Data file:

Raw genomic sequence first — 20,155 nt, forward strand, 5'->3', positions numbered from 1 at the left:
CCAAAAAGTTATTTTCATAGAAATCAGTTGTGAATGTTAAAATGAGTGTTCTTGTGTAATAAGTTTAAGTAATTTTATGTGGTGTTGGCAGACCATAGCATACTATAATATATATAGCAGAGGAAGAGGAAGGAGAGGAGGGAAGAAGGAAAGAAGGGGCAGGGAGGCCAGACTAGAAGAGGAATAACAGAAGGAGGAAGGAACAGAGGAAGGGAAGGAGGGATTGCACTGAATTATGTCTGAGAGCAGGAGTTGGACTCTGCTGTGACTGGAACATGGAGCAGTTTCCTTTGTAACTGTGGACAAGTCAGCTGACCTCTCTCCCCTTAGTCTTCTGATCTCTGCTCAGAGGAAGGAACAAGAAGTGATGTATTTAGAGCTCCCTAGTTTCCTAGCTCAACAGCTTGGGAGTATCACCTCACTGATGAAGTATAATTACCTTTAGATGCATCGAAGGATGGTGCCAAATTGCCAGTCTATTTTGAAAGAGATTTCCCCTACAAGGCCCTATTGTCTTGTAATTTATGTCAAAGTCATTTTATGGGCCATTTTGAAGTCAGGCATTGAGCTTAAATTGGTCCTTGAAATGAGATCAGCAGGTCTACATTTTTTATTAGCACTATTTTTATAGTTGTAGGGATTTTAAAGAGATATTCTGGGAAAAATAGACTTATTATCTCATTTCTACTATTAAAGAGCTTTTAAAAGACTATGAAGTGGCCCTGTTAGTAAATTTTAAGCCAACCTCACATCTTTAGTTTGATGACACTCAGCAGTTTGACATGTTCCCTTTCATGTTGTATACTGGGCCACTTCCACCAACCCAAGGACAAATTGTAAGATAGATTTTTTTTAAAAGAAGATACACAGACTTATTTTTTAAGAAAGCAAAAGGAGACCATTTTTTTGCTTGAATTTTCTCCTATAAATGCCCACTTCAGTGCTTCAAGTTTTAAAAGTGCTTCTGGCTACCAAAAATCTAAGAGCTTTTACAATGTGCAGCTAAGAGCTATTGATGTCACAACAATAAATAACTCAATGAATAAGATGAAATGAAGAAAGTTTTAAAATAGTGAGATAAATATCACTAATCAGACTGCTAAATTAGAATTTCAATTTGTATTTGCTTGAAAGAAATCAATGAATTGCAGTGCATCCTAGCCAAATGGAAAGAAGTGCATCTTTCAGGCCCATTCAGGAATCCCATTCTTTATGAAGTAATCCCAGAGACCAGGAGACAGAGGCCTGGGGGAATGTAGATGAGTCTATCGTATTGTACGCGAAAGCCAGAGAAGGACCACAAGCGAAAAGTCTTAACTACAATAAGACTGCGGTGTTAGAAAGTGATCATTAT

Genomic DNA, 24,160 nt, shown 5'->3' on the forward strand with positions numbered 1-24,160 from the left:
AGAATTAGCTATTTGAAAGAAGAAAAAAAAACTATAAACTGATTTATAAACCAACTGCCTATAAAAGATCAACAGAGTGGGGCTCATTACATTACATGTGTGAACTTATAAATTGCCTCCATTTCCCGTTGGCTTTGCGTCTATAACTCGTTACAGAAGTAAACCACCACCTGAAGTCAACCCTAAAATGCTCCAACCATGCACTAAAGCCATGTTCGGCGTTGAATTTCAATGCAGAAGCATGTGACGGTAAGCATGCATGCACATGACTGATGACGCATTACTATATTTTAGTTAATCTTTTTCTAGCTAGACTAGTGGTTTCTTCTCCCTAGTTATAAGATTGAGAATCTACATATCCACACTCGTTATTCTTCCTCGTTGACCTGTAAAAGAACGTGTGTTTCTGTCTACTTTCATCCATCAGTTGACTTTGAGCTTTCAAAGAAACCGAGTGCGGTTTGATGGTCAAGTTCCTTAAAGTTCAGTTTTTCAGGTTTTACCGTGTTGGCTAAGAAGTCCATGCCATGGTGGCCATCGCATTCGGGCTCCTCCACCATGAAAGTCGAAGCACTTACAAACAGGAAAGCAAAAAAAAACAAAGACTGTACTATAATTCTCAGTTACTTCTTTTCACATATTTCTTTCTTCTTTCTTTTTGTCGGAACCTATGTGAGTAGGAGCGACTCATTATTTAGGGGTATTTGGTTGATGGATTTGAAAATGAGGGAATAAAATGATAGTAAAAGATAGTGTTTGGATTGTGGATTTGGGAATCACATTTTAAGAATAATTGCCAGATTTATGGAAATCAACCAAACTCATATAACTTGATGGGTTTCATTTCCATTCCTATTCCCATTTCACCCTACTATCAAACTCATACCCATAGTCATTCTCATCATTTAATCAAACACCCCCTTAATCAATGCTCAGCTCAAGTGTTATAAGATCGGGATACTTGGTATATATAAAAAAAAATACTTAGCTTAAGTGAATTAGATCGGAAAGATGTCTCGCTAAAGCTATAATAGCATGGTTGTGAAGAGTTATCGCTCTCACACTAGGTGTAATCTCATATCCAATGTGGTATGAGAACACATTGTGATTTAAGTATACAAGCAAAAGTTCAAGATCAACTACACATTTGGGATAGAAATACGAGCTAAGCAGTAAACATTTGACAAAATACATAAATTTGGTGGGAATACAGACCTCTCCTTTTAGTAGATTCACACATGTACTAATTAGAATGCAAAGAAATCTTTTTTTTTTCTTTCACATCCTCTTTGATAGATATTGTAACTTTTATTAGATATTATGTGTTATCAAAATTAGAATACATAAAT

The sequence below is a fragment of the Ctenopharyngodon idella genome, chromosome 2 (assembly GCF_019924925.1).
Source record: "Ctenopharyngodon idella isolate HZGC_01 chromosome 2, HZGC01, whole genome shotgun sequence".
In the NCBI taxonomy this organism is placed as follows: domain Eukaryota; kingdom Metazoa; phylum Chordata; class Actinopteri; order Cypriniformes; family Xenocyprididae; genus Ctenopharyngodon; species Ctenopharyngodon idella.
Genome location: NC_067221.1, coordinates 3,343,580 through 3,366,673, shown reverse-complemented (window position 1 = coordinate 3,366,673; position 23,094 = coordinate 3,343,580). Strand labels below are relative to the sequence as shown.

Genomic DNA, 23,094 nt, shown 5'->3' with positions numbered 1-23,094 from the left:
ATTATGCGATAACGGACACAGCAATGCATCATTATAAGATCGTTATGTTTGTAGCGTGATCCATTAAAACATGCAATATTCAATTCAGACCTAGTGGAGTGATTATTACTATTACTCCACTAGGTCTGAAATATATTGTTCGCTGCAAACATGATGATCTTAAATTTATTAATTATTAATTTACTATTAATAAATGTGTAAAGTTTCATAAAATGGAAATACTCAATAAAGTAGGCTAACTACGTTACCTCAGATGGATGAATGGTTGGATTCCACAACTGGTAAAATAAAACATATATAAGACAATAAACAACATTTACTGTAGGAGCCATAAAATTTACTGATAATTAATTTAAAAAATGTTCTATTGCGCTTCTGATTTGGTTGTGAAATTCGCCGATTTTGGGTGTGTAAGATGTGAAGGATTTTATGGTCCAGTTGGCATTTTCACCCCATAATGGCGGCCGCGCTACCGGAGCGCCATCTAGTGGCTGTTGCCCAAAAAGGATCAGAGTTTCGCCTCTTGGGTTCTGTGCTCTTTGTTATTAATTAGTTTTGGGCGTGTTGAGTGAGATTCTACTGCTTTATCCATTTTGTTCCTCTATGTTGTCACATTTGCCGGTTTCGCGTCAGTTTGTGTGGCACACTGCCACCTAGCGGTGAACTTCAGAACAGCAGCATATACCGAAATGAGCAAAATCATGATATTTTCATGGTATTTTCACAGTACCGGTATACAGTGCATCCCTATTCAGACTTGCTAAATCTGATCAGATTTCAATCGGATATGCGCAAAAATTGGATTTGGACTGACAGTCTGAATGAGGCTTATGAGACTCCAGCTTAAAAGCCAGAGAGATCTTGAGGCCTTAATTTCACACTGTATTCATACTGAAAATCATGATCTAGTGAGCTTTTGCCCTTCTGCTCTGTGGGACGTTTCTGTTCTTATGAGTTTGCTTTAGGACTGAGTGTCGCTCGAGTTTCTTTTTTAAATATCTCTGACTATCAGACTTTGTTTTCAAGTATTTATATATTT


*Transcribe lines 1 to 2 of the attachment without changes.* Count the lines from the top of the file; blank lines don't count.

Raw genomic sequence first — 20,155 nt, forward strand, 5'->3', positions numbered from 1 at the left:
CCAAAAAGTTATTTTCATAGAAATCAGTTGTGAATGTTAAAATGAGTGTTCTTGTGTAATAAGTTTAAGTAATTTTATGTGGTGTTGGCAGACCATAGCATACTATAATATATATAGCAGAGGAAGAGGAAGGAGAGGAGGGAAGAAGGAAAGAAGGGGCAGGGAGGCCAGACTAGAAGAGGAATAACAGAAGGAGGAAGGAACAGAGGAAGGGAAGGAGGGATTGCACTGAATTATGTCTGAGAGCAGGAGTTGGACTCTGCTGTGACTGGAACATGGAGCAGTTTCCTTTGTAACTGTGGACAAGTCAGCTGACCTCTCTCCCCTTAGTCTTCTGATCTCTGCTCAGAGGAAGGAACAAGAAGTGATGTATTTAGAGCTCCCTAGTTTCCTAGCTCAACAGCTTGGGAGTATCACCTCACTGATGAAGTATAATTACCTTTAGATGCATCGAAGGATGGTGCCAAATTGCCAGTCTATTTTGAAAGAGATTTCCCCTACAAGGCCCTATTGTCTTGTAATTTATGTCAAAGTCATTTTATGGGCCATTTTGAAGTCAGGCATTGAGCTTAAATTGGTCCTTGAAATGAGATCAGCAGGTCTACATTTTTTATTAGCACTATTTTTATAGTTGTAGGGATTTTAAAGAGATATTCTGGGAAAAATAGACTTATTATCTCATTTCTACTATTAAAGAGCTTTTAAAAGACTATGAAGTGGCCCTGTTAGTAAATTTTAAGCCAACCTCACATCTTTAGTTTGATGACACTCAGCAGTTTGACATGTTCCCTTTCATGTTGTATACTGGGCCACTTCCACCAACCCAAGGACAAATTGTAAGATAGATTTTTTTTAAAAGAAGATACACAGACTTATTTTTTAAGAAAGCAAAAGGAGACCATTTTTTTGCTTGAATTTTCTCCTATAAATGCCCACTTCAGTGCTTCAAGTTTTAAAAGTGCTTCTGGCTACCAAAAATCTAAGAGCTTTTACAATGTGCAGCTAAGAGCTATTGATGTCACAACAATAAATAACTCAATGAATAAGATGAAATGAAGAAAGTTTTAAAATAGTGAGATAAATATCACTAATCAGACTGCTAAATTAGAATTTCAATTTGTATTTGCTTGAAAGAAATCAATGAATTGCAGTGCATCCTAGCCAAATGGAAAGAAGTGCATCTTTCAGGCCCATTCAGGAATCCCATTCTTTATGAAGTAATCCCAGAGACCAGGAGACAGAGGCCTGGGGGAATGTAGATGAGTCTATCGTATTGTACGCGAAAGCCAGAGAAGGACCACAAGCGAAAAGTCTTAACTACAATAAGACTGCGGTGTTAGAAAGTGATCATTAT